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Coronavirus: Hong Kong reports biggest one-day rise in cases

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image captionMs Lam said the authorities would ramp up testing and asked some civil servants to work from home

Hong Kong has recorded its highest one-day increase in cases since the pandemic began, the territory's Chief Executive Carrie Lam has said.

At a Sunday press conference, Ms Lam said there had been more than 100 new infections, and announced new restrictions to contain the spread.

She described the situation as "really critical" and said there was "no sign" it was coming under control.

Non-essential civil servants must work from home and testing will increase.

The chief executive promised that authorities would carry out 10,000 tests a day, and also made wearing face masks compulsory in indoor public spaces. Face coverings were already mandatory on public transport.

There were 108 new cases, 83 of them local and 25 imported, the health authorities said.

The announcement comes days after Hong Kong Disneyland shut again, less than a month after reopening, as the government brought back social distancing measures.

Authorities closed bars, gyms and clubs last week amid the fresh outbreak and barred restaurants from allowing diners to eat in past 6pm. These restrictions will be extended.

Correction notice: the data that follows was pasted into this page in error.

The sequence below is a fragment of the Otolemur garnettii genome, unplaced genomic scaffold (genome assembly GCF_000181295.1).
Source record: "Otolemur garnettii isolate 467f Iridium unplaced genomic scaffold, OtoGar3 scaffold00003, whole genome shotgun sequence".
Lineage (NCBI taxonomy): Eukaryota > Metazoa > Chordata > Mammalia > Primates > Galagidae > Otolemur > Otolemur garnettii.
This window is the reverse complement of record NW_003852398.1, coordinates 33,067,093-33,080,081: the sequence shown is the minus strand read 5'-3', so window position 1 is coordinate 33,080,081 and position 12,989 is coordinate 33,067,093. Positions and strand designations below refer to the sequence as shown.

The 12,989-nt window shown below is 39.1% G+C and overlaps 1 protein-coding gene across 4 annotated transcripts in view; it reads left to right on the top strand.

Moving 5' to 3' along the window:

Hong Kong had seen relatively few cases of coronavirus after imposing rapid and strict measures at the start of the year to prevent its spread. But there has been a surge in cases recently, with more than 500 new infections reported in the last two weeks.

media captionTea, drugs and war: Hong Kong's British history explained

In recent weeks, the authorities banned several pro-democracy gatherings, including the 4 June vigil for victims of the 1989 Tiananmen Square crackdown, and an annual pro-democracy rally on 1 July, citing coronavirus and social distancing measures.

However, many feared the police were using the coronavirus outbreak as an excuse for restricting pro-democracy gatherings, and tens of thousands defied the bans.

In June, China passed a severe new security law which criminalises subversion, secession and collusion with foreign forces in Hong Kong.

The legislation has been condemned by numerous countries and human rights activists, who say the law is vaguely defined and erodes freedoms.

However, China has dismissed the criticism and supporters say it is necessary for restoring order in Hong Kong.

Hong Kong's new security law

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